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Brain tumour patient gains 10 stone and three shoe sizes after treatment

UK News | Published:

Jay Cramb said his body weight has almost doubled since surgery for a tumour above his pituitary gland.

Jay Cramb before and after treatment

A brain tumour patient gained 10 stone and saw his feet swell three sizes following treatment for the disease.

Jay Cramb from Glasgow said his weight soared from 15 to 25 stone and he now takes a size 15 shoe after being diagnosed with a tumour above the pituitary gland, which controls the body’s hormones.

The sports massage therapist, 42, spoke out about the changes to his body to raise awareness of brain tumours, said to be the biggest cancer killer of people under 40.

Jay Cramb before his surgery
Jay Cramb before his surgery (Jay Cramb/PA)

Mr Cramb, a keen rock climber, was told he had a craniopharyngioma tumour in 2015 and has since undergone surgery and radiotherapy.

He said: “I have to take a mountain of medicines, which have resulted in me adding half my body weight and my feet increasing to a size 15, making it difficult to find shoes that fit.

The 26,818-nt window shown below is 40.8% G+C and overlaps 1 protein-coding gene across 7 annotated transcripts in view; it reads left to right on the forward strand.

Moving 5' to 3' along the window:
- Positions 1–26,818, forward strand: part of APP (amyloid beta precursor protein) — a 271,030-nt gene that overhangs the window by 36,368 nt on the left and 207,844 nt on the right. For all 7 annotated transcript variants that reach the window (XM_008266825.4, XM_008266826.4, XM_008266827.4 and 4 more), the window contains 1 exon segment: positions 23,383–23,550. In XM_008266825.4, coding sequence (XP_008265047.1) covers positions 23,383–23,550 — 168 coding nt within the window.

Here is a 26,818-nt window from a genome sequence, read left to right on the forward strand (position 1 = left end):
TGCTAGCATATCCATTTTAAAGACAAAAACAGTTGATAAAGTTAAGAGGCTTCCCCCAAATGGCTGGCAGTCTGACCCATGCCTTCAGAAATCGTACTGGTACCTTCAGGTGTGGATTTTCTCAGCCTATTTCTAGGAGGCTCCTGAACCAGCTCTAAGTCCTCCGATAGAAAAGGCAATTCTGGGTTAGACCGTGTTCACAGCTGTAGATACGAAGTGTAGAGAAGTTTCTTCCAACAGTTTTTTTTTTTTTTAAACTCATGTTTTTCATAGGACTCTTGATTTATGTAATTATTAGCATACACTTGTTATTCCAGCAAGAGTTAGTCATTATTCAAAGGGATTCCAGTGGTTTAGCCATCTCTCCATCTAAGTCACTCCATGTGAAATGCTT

“I regularly have endocrine appointments to try to get the dosage levels right and I have to admit that although I am normally a gregarious and very positive person, I do have some quiet, dark moments now and again.

“However, I love my job working as a sports and remedial massage therapist – I’ve always enjoyed keeping fit myself and am a great fan of rock climbing.”

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He added: “I was shocked to discover that brain tumours are the biggest cancer killer of children and adults under 40 yet just 1% of the national spend on cancer research has been allocated to this devastating disease.”

Jay Cramb after his surgery
Jay after his surgery (Jay Cramb/PA)

Mr Cramb, who runs Ridgestone Physical in Glasgow city centre, is offering treatments worth £1,440 as part of a prize draw to raise funds for Brain Tumour Research.

Joe Woollcott, fundraising manager at the charity in Scotland, said: “Jay’s story reminds us that brain tumours are indiscriminate – they can affect anyone at any age.

“What’s more, less than 20% of those diagnosed with a brain tumour survive beyond five years compared with an average of 50% across all cancers, and we cannot allow this desperate situation to continue.”

To enter the prize draw, make a donation to Brain Tumour Research via www.justgiving.com/fundraising/RidgestonePhysical-PrizeDraw and email your address and contact details to prizedraw@ridgestonephysical.co.uk

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